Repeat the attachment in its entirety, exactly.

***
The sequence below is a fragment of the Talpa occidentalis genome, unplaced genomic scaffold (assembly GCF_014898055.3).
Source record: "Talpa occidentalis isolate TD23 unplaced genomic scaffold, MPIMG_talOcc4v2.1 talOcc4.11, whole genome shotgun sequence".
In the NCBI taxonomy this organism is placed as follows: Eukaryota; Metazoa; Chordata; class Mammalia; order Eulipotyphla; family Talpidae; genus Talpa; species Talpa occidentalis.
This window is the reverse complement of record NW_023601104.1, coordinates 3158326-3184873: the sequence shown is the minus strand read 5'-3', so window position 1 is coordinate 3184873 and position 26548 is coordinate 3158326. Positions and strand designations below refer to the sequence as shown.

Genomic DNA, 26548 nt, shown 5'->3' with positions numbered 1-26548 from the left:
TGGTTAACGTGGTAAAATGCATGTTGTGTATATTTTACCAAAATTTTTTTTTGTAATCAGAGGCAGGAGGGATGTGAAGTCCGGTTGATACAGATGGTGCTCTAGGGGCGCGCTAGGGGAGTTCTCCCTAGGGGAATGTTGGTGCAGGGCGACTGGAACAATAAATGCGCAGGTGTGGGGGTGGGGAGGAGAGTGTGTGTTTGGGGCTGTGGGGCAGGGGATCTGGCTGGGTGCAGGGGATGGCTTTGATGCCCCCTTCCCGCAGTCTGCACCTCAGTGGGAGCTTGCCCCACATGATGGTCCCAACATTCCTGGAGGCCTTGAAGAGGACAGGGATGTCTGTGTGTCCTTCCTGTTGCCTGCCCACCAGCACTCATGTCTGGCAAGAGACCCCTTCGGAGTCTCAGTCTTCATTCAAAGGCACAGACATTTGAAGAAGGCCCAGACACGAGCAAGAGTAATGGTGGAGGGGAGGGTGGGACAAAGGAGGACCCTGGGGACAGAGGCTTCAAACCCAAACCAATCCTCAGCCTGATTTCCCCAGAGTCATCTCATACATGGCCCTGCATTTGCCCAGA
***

The sequence below is a fragment of the Talpa occidentalis genome, unplaced genomic scaffold (assembly GCF_014898055.3).
Source record: "Talpa occidentalis isolate TD23 unplaced genomic scaffold, MPIMG_talOcc4v2.1 talOcc4.11, whole genome shotgun sequence".
In the NCBI taxonomy this organism is placed as follows: Eukaryota; Metazoa; Chordata; class Mammalia; order Eulipotyphla; family Talpidae; genus Talpa; species Talpa occidentalis.
This window is the reverse complement of record NW_023601104.1, coordinates 3158326-3184873: the sequence shown is the minus strand read 5'-3', so window position 1 is coordinate 3184873 and position 26548 is coordinate 3158326. Positions and strand designations below refer to the sequence as shown.

Genomic DNA, 26548 nt, shown 5'->3' with positions numbered 1-26548 from the left:
TGGTTAACGTGGTAAAATGCATGTTGTGTATATTTTACCAAAATTTTTTTTTGTAATCAGAGGCAGGAGGGATGTGAAGTCCGGTTGATACAGATGGTGCTCTAGGGGCGCGCTAGGGGAGTTCTCCCTAGGGGAATGTTGGTGCAGGGCGACTGGAACAATAAATGCGCAGGTGTGGGGGTGGGGAGGAGAGTGTGTGTTTGGGGCTGTGGGGCAGGGGATCTGGCTGGGTGCAGGGGATGGCTTTGATGCCCCCTTCCCGCAGTCTGCACCTCAGTGGGAGCTTGCCCCACATGATGGTCCCAACATTCCTGGAGGCCTTGAAGAGGACAGGGATGTCTGTGTGTCCTTCCTGTTGCCTGCCCACCAGCACTCATGTCTGGCAAGAGACCCCTTCGGAGTCTCAGTCTTCATTCAAAGGCACAGACATTTGAAGAAGGCCCAGACACGAGCAAGAGTAATGGTGGAGGGGAGGGTGGGACAAAGGAGGACCCTGGGGACAGAGGCTTCAAACCCAAACCAATCCTCAGCCTGATTTCCCCAGAGTCATCTCATACATGGCCCTGCATTTGCCCAGA